A Libertarian’s Impressions of the Stiglitz Performance

By Bright B. Simons & Franklin Cudjoe

Wednesday, July 9, 2008

StiglitzHe arrived on the 7th of July whereupon his devotees briskly convened a gathering of the West African country’s leading businessmen to listen to the famed economist pronounce on the desirability of high taxes in the ultimate quest for sustainable development. If any of his audience was aghast they were too polite to show it.

IMANI people made it a point to be present at the public lecture he gave at the British Council auditorium, situated in the more fashionable district of central Accra , the next day. Rarely in Africa is the power of academic celebrity so efficient at drawing the powerful in the manner demonstrated by Professor Stiglitz. For that alone it was an awesome episode. Perhaps a quarter of the Ghanaian cabinet must have been present. The Finance Minister came a bit late, he nevertheless listened intently throughout the lecture, never showing a sign of discomfort, even when the famed Economist appeared in some of his comments to castigate the free market tendencies of Ghana’s ruling party.

We later understood that Professor Stiglitz’s visit, though formally coordinated by the respected Institute for Democratic Governance, was at the instance of a former ranking technocrat of the UN system, the Economist K.Y. Amoako, whose own visit to his homeland also had something to do with the new think-and-do (his words) tank he is launching in Accra, the African Center for Economic Transformation. Professor Stiglitz sits on the board of the new organization. Given that the Columbia Academic had also previously worked at the World Bank, it was in evidence that the eminence of the "development industry" was amply represented.

Which made it all the more curious that Professor Stiglitz was so frequently uncharitable about the Bretton Woods system. In a manner more reminiscent of William Easterly than Jeffrey Sachs, the Columbia University Academic at various points in his talk appeared to quarrel with the World Bank and IMF about the latter institutions’ lack of modesty. He cited Brazil ‘s long-running economic growth until the World Bank budged in around the early 80s and scattered all the gains to the four winds. Seeming to praise Morales’ brand of political economics in Bolivia, Professor Stiglitz recounted the Latin American country’s past dabbling in institution-based free market economics as part of his thorough denunciation of what he called "minimal state" theories of economic management. Said the former economics advisor to Bill Clinton: "they [Bolivian free market ideologues presumably] believed that all you had to do was put in an enabling environment – eliminate inflation for instance – and wait for development to come. They are still waiting." This to wild cheers and rounds of applause.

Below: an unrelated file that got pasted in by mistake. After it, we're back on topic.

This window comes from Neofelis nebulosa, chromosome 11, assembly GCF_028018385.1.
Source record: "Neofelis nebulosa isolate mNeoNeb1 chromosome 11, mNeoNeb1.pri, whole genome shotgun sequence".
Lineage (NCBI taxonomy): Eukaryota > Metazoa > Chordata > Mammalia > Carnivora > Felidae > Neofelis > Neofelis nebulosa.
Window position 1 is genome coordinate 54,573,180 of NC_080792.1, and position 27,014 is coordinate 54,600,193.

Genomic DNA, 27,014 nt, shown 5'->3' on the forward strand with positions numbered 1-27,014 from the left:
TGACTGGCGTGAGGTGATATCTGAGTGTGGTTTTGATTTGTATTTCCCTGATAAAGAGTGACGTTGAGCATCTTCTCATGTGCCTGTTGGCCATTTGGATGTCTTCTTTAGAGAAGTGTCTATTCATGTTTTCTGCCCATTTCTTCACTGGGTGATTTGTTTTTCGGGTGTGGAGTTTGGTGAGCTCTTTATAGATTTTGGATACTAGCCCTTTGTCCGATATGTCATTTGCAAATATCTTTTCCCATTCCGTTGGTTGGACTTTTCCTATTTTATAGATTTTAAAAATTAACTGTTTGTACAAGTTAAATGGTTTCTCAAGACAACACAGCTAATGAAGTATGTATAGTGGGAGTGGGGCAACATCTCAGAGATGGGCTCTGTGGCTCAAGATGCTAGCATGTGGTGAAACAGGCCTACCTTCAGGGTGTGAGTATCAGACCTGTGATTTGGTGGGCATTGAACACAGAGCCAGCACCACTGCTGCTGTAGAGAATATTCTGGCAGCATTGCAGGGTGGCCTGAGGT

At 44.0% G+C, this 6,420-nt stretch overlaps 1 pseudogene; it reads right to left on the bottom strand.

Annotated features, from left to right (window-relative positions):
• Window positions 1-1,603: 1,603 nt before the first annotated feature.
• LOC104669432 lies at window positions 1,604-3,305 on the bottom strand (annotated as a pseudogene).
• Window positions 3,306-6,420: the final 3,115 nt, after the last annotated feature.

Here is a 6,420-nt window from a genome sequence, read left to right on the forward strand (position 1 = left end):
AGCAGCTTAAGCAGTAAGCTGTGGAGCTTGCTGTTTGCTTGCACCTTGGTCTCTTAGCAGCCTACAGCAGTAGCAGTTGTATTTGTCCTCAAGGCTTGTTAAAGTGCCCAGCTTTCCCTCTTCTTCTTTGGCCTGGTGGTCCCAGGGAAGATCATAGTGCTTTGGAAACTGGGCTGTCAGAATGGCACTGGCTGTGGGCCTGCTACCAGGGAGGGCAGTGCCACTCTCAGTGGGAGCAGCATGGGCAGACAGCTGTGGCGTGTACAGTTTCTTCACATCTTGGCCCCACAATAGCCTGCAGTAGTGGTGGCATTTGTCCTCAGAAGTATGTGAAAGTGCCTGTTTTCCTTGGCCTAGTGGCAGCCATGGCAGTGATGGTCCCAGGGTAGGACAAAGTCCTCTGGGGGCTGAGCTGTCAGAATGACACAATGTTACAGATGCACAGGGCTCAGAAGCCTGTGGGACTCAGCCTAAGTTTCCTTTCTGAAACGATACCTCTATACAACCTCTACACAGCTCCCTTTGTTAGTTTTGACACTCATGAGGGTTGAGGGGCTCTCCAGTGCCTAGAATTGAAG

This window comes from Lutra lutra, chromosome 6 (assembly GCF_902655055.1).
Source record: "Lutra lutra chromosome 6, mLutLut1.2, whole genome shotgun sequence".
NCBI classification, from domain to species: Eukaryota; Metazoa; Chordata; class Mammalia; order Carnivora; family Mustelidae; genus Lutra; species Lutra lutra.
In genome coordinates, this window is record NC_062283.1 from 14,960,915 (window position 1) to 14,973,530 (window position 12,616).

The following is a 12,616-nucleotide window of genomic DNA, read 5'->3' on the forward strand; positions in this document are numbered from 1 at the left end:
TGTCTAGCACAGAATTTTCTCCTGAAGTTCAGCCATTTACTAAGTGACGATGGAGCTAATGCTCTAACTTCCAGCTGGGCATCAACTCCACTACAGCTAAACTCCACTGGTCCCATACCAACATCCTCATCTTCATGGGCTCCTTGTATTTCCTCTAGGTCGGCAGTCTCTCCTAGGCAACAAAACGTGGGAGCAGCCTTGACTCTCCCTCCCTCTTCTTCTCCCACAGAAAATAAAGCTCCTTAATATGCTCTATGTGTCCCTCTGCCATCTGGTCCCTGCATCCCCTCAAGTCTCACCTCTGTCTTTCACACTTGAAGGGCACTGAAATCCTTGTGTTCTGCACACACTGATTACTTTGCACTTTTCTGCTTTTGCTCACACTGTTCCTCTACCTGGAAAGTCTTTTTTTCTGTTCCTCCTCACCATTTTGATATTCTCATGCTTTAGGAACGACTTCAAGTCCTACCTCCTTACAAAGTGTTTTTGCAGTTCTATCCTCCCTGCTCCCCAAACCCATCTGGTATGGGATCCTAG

The theme of the lecture was about what lessons Ghana , and Africa for that matter, may draw from the Asian experience. Professor Stiglitz’s emphasis was however on the notion that strong state action is prerequisite to economic development. In his view, even the internet, that often touted bastion of near-anarchic individual initiative, came about as a result of Government (by which he presumably meant DARPA) pro-activity (though he expressed no opinion about Al Gore’s more famous claim). At times he was aflame with passion concerning the frequency of market failures. And in certain instances, within the incessant passion, one could see clear flashes of the amazing powers of intellect that earned him The Sveriges Riksbank Prize in Economic Sciences (strictly speaking, there is no "Nobel Prize for Economics").

On the whole, however, IMANI people were less than satisfied with his treatment of what are infinitely complex issues of where to strike the balance between private initiative and government action. Said one of our number: "…my suspicion is that Professor Stiglitz indulges in a bit of strawman argumentation. Except on the fringes of the political spectrum, no one has really been calling for the abolishment of government. What is in contention is how to determine those areas where government or private actors have genuine comparative advantage in the delivery of goods and services in the public interest. If Professor Stiglitz’s point is that strong regulation is always invariably good, would he express his support for the Chinese government’s efforts to fully regulate the internet? Would he not contend that strong regulation on a democratically deficient continent will lead to more predatory governance as we are seeing in Zimbabwe?"

The Columbia University Academic’s response begun with a concession to the point that government abolitionists are rare indeed. He insisted though that there is a genuine difference between "minimal state" theorists and "development state" theories about the proper role of government.

Which of course, dear friends, doesn’t answer the question of how one may in practice resolve the real intellectual contention of what general principles should guide one in ascertaining the proper role of government.

IMANI people couldn’t help feeling that this was the key insight the 1-hour lecture had skipped.

Bright B. Simons & Franklin Cudjoe are Libertarians affiliated with IMANI: the Center for Education & Policy and http://www.africanliberty.org